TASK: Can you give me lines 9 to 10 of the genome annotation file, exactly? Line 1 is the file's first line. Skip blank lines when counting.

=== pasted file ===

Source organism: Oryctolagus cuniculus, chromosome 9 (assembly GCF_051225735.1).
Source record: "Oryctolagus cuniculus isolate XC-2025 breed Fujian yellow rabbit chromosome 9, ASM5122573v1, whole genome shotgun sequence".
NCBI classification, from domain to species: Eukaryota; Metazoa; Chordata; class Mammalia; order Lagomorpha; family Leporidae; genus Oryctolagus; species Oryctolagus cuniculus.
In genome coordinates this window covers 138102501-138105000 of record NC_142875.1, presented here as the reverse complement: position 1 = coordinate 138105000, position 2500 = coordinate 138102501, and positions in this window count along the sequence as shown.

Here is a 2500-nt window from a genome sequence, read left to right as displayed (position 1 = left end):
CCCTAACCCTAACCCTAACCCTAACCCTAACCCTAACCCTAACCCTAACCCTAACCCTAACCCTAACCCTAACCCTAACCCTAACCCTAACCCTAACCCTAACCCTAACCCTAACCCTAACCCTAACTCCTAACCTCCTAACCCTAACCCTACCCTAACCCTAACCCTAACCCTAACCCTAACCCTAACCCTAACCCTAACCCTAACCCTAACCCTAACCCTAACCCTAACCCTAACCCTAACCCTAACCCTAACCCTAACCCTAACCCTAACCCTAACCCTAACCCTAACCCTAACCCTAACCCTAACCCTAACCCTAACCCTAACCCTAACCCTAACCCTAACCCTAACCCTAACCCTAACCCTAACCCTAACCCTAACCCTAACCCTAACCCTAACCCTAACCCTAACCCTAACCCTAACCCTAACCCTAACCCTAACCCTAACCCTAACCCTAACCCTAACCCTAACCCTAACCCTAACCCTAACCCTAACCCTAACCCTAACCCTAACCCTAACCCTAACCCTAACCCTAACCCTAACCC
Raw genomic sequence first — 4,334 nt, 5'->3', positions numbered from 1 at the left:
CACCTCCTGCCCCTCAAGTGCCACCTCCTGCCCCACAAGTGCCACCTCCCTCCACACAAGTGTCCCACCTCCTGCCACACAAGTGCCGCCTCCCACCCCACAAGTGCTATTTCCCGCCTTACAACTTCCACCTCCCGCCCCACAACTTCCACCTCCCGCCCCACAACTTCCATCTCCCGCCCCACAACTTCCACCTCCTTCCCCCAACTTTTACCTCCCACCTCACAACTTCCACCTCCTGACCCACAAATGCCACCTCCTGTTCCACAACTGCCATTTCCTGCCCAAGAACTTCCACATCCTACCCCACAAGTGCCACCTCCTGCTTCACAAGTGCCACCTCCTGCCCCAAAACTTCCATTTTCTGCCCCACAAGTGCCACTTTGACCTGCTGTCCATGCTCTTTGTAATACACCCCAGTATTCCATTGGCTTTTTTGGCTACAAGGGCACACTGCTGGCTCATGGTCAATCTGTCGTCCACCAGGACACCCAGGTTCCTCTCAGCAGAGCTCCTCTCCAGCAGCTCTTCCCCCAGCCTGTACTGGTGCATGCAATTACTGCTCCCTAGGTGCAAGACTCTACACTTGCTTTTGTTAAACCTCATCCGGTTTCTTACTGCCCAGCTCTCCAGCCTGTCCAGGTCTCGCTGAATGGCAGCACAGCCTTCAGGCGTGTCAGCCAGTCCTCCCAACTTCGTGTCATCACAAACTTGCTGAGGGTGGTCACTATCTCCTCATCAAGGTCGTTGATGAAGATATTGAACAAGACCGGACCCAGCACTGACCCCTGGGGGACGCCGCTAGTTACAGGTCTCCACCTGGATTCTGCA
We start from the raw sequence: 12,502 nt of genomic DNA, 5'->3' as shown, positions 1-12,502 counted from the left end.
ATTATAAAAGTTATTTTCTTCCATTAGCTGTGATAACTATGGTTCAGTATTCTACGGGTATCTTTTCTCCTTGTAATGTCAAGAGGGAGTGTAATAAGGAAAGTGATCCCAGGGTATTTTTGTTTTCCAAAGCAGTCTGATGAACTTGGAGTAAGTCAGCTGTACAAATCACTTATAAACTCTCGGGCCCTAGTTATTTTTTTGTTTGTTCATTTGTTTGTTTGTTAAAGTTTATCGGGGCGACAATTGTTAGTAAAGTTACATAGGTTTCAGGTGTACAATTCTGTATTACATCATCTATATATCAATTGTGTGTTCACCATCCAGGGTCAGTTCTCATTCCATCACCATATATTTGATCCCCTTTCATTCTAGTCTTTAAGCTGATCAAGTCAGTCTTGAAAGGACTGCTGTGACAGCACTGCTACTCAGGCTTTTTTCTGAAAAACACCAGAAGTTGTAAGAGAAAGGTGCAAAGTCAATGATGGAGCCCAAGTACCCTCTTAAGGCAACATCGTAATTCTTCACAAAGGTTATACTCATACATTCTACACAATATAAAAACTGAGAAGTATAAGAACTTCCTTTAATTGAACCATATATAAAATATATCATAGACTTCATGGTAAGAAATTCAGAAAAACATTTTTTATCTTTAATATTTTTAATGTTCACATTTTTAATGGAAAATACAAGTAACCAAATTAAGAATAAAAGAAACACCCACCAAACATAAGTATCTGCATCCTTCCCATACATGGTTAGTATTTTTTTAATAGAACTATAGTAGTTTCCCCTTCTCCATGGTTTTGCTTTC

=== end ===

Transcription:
We start from the raw sequence: 12,502 nt of genomic DNA, 5'->3' as shown, positions 1-12,502 counted from the left end.
ATTATAAAAGTTATTTTCTTCCATTAGCTGTGATAACTATGGTTCAGTATTCTACGGGTATCTTTTCTCCTTGTAATGTCAAGAGGGAGTGTAATAAGGAAAGTGATCCCAGGGTATTTTTGTTTTCCAAAGCAGTCTGATGAACTTGGAGTAAGTCAGCTGTACAAATCACTTATAAACTCTCGGGCCCTAGTTATTTTTTTGTTTGTTCATTTGTTTGTTTGTTAAAGTTTATCGGGGCGACAATTGTTAGTAAAGTTACATAGGTTTCAGGTGTACAATTCTGTATTACATCATCTATATATCAATTGTGTGTTCACCATCCAGGGTCAGTTCTCATTCCATCACCATATATTTGATCCCCTTTCATTCTAGTCTTTAAGCTGATCAAGTCAGTCTTGAAAGGACTGCTGTGACAGCACTGCTACTCAGGCTTTTTTCTGAAAAACACCAGAAGTTGTAAGAGAAAGGTGCAAAGTCAATGATGGAGCCCAAGTACCCTCTTAAGGCAACATCGTAATTCTTCACAAAGGTTATACTCATACATTCTACACAATATAAAAACTGAGAAGTATAAGAACTTCCTTTAATTGAACCATATATAAAATATATCATAGACTTCATGGTAAGAAATTCAGAAAAACATTTTTTATCTTTAATATTTTTAATGTTCACATTTTTAATGGAAAATACAAGTAACCAAATTAAGAATAAAAGAAACACCCACCAAACATAAGTATCTGCATCCTTCCCATACATGGTTAGTATTTTTTTAATAGAACTATAGTAGTTTCCCCTTCTCCATGGTTTTGCTTTC